Being in a band is really fun y’all. Making stuff with your friends is like, really, really fun. That might read as shallow, but there is really no other way to say that sometimes. But keeping a band going is hard work. No matter how you shake it. And sometimes life calls, and you have to answer. Life might be calling to ramble about a job, or school, or family or whatever it might be, and you then have to do what you have to do. And the band gets put on the back burner. What?! Not the band! The band is hella fun. Such is the story of the last couple years in the lives of the members of Charlotte’s One Another. After a two year hiatus of doing life things, the indie-punk trio consisting of guitarist and singer Chris Thomas, bassist Jake Wade, and drummer Jason Skipper, are back with their new album “Make Not Take”. The band has been sitting on the project for quite some time now, waiting for the right time to release it, which, lucky for us all, is today. One Another was kind enough to answer some questions from us about the makings and takings of the new record. There is a lot of life in it. Get caught up with the band and listen for yourself below…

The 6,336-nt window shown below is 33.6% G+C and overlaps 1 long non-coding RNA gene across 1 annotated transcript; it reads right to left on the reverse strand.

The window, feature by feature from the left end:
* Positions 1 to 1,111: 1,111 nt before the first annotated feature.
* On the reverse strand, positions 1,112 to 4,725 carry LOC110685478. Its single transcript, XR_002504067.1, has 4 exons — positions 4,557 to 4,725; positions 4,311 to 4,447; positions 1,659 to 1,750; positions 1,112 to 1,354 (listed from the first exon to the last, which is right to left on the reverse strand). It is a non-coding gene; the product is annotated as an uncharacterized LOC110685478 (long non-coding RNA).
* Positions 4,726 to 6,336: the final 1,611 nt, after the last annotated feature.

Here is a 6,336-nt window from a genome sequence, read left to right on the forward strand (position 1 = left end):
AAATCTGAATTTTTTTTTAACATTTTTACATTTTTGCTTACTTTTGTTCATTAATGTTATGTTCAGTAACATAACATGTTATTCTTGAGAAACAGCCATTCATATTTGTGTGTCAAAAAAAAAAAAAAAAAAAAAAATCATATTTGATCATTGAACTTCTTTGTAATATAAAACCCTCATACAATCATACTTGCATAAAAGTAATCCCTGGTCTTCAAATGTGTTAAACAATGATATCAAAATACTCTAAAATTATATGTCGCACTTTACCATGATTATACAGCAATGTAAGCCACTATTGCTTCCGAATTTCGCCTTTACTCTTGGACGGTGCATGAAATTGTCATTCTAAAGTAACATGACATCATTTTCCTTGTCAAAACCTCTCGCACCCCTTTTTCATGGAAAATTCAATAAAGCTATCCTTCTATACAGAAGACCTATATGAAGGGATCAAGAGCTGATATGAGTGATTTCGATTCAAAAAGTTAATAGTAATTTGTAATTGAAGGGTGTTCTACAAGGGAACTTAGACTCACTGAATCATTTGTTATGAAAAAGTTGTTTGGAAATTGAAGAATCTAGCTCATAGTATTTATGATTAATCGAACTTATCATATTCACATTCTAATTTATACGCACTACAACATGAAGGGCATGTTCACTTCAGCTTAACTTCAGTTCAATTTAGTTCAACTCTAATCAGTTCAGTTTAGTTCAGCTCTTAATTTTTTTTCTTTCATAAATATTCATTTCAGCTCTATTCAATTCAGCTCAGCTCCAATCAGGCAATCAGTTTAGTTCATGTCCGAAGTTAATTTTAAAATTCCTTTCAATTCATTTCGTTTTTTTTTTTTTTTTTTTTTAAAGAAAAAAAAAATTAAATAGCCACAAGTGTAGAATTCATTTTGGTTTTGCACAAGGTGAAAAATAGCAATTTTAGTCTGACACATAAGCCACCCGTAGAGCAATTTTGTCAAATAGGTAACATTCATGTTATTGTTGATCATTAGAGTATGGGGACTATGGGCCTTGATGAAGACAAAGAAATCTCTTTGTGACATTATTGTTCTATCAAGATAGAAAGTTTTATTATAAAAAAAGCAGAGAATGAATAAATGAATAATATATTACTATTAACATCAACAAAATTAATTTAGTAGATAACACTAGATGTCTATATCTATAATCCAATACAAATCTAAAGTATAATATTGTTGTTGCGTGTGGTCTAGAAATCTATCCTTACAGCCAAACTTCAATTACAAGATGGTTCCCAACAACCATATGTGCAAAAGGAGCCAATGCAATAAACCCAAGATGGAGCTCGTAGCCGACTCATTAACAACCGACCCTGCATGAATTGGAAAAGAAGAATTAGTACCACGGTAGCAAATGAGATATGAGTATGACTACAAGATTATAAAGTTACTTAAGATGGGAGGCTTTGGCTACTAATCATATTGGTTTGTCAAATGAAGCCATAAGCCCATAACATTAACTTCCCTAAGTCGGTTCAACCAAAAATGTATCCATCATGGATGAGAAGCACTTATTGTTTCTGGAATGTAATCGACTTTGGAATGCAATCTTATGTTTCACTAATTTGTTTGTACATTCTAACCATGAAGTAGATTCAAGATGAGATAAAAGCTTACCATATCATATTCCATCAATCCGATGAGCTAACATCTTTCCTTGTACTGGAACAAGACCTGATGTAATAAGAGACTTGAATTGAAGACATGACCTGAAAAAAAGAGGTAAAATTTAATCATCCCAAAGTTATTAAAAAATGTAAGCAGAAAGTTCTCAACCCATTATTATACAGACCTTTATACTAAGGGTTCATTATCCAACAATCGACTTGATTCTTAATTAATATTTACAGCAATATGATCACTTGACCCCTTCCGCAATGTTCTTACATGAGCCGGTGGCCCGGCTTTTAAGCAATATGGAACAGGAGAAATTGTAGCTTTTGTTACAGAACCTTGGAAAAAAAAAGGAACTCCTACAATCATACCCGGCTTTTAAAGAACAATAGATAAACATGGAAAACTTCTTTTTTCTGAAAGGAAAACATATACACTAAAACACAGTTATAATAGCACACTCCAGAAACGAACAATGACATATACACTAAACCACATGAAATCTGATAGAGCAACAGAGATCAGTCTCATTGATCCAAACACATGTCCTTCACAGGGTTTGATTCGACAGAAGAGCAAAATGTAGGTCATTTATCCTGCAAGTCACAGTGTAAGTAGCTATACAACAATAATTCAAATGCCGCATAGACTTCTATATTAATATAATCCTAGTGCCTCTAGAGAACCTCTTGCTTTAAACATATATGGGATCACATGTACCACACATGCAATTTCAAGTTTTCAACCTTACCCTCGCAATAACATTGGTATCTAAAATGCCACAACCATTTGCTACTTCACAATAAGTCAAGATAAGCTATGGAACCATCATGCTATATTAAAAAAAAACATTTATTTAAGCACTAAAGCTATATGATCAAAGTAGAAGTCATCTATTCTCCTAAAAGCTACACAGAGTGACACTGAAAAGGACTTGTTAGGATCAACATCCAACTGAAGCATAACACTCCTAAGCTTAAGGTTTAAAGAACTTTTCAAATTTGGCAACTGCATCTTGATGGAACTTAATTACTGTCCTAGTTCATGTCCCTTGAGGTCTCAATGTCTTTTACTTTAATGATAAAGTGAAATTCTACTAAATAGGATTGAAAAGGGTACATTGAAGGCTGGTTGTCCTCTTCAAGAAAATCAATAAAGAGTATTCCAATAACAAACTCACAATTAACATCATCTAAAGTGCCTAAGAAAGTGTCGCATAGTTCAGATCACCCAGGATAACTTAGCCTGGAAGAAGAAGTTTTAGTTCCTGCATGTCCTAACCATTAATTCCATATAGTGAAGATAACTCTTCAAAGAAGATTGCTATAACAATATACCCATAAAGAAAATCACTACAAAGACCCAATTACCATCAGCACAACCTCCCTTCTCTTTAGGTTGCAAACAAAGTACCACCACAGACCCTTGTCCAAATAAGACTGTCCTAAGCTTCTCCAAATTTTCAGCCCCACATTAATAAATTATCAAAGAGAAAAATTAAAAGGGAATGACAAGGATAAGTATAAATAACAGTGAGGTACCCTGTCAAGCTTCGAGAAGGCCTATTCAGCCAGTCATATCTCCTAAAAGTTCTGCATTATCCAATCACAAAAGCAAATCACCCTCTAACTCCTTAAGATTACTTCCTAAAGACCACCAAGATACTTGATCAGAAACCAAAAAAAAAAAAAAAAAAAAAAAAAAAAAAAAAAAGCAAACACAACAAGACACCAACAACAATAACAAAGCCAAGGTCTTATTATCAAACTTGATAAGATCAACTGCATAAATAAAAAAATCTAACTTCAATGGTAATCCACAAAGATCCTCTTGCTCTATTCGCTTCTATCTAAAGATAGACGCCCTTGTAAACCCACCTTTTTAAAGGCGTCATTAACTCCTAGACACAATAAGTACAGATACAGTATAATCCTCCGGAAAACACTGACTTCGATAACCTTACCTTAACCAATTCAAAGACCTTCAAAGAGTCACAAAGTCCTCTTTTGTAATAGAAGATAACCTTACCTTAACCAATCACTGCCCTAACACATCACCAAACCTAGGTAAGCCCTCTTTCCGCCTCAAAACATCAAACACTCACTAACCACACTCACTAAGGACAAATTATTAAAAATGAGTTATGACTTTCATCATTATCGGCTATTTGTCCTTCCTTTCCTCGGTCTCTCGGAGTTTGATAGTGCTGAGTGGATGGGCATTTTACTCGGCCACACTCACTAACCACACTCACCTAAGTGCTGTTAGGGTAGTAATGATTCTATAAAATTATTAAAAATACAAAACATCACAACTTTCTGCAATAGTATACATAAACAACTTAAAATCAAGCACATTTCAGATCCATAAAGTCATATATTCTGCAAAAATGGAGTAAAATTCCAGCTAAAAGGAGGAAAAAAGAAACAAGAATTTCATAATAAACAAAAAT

Hey guys. One Another has been dormant for some time now. What’s been up?
Jake Wade: Pretty much, Chris has been living in Durham for the last two years for grad school, so therefore One Another had to take a break.
Jason Skipper: Yeah Chris went to grad school at Duke shortly after we recorded everything for this record. Between his schedule, other projects, and the cost of vinyl we put things on hold for a couple years.